1) It is forbidden to give one’s child the same name as a rasha. Some add that this prohibition is not only upon the father; even if he has already given his son the name of a rasha (because he did not know it was forbidden), the public is forbidden to call him by this name. They should substitute a nickname, and call him by this nickname. Others say that this is only a precaution taken by those who are extra pious, but it is not actually forbidden.

2) If there is a tzaddik whose name is the same as that of the rasha, then one may give his child this name. Some say that it is better to add a name, and to call the child by both names. Others are more strict, saying that if it is well known that this is the name of a rasha - and the tzaddik with the same name is obscure - one should not give his child this name.

3) This prohibition applies only to one who was completely wicked. But an individual sin does not make one a rasha whose name may not be used.

4) If one wishes to name his child after someone who desecrated the Shabbos, then some say that if it is a common name such as Avraham, Yaakov, Moshe, or Aharon, one need not worry about it, and may give the child his name. But, it is better to add an additional name.

5) If a rasha did teshuvah, one may give a child his name.

6) Some say that this prohibition involves only someone who was a rasha from the beginning. But if one became a rasha [later in life], it is not forbidden to use his name.

7) Some say that we may use the names of reshaim mentioned in the Torah; or, names given by the Holy One.

8) Some say that we may call someone by a name of reshaim that is not a proper name.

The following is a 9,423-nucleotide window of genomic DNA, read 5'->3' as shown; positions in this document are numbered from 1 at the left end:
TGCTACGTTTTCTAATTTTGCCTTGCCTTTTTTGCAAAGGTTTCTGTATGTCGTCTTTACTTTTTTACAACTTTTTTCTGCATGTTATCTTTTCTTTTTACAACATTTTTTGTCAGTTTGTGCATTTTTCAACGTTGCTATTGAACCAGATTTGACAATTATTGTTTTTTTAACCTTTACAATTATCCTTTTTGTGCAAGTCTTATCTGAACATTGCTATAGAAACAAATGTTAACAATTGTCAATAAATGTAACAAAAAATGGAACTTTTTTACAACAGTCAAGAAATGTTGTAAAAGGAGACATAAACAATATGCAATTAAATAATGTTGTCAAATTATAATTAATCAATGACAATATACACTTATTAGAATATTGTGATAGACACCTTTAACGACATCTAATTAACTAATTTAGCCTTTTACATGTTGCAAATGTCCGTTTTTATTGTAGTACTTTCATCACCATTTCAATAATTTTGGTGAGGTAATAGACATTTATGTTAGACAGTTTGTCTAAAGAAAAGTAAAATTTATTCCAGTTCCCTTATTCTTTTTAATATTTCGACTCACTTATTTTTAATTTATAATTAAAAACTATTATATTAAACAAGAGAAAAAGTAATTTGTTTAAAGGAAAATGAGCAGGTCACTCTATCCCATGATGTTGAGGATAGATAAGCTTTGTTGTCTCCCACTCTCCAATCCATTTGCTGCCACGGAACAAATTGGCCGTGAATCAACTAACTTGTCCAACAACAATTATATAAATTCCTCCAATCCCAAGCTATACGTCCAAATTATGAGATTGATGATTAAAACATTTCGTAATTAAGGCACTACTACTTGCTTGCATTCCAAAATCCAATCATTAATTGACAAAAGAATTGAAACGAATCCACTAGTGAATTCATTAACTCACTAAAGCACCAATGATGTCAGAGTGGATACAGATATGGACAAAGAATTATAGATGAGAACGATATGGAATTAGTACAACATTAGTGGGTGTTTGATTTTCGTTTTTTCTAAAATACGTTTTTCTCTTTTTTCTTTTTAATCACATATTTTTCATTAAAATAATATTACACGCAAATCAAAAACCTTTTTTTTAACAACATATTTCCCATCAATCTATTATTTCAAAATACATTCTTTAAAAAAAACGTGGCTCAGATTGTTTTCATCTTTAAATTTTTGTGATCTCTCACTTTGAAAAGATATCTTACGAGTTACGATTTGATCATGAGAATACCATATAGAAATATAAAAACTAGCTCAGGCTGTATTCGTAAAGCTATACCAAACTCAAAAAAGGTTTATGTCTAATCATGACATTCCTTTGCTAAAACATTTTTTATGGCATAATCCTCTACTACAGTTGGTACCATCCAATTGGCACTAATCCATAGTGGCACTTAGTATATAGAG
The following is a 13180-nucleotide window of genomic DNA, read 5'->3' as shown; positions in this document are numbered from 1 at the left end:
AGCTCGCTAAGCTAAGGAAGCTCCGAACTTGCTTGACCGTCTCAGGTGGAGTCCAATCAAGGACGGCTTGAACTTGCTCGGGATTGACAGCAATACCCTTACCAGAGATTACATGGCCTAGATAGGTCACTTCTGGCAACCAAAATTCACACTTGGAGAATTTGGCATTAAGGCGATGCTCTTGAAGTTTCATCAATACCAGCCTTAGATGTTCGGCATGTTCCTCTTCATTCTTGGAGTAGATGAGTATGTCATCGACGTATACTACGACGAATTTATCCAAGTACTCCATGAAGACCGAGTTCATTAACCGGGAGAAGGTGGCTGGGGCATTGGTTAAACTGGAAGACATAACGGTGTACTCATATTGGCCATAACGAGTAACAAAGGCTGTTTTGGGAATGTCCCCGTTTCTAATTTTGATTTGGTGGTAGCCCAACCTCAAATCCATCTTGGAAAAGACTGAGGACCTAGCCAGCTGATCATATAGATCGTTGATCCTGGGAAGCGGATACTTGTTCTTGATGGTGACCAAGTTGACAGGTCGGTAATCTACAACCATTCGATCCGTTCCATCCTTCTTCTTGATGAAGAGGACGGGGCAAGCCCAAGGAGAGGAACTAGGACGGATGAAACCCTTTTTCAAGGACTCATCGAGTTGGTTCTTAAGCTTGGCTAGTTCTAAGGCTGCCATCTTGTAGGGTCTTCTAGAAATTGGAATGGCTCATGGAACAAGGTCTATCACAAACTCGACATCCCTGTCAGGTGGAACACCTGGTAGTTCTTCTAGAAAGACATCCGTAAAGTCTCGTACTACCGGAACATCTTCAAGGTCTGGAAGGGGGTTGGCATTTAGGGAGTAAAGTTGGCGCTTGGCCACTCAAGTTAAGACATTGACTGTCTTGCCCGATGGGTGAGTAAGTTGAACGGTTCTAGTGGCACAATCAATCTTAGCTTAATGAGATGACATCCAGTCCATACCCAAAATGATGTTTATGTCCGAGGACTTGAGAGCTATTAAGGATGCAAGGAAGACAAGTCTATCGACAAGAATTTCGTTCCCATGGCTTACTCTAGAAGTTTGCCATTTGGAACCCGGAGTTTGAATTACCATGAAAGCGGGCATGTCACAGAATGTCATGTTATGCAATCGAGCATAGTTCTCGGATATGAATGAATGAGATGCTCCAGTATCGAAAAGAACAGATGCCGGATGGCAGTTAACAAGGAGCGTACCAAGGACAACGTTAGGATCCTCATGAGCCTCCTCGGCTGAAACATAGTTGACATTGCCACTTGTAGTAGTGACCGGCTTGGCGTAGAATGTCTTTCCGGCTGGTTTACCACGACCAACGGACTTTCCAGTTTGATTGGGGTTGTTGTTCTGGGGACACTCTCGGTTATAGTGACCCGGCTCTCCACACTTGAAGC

9) Some say that this is only forbidden if the name itself reveals that the person was a rasha.

10) Some say that a person named Avshalom should change his name to Avishalom or to Av-Shalom (making it two names); one does not thus contravene the honor due to his father by altering the name his father gave him as a child.

11) One should not name his son after someone who was excommunicated. Some say that this is only if that person died while under the ban; but, if he lived under the ban for a period of time, and then the ban was rescinded, one may name a child after him. Others are more strict, saying that if he had remained excommunicated for thirty days, it can never be rescinded, and one may not name a child after him.

12) Several mohalim inquired of the rabbinic authorities in Eretz Yisrael what to do in a case where someone wishes to give his son the name of a rasha, “Nimrod.” The reply was that there are two options: i) the mohel should leave immediately after the circumcision, before the name is given; ii) the mohel should try to persuade the father to give the son two names - one a secular name, and the other a holy name; the name of the rasha should be the secular name.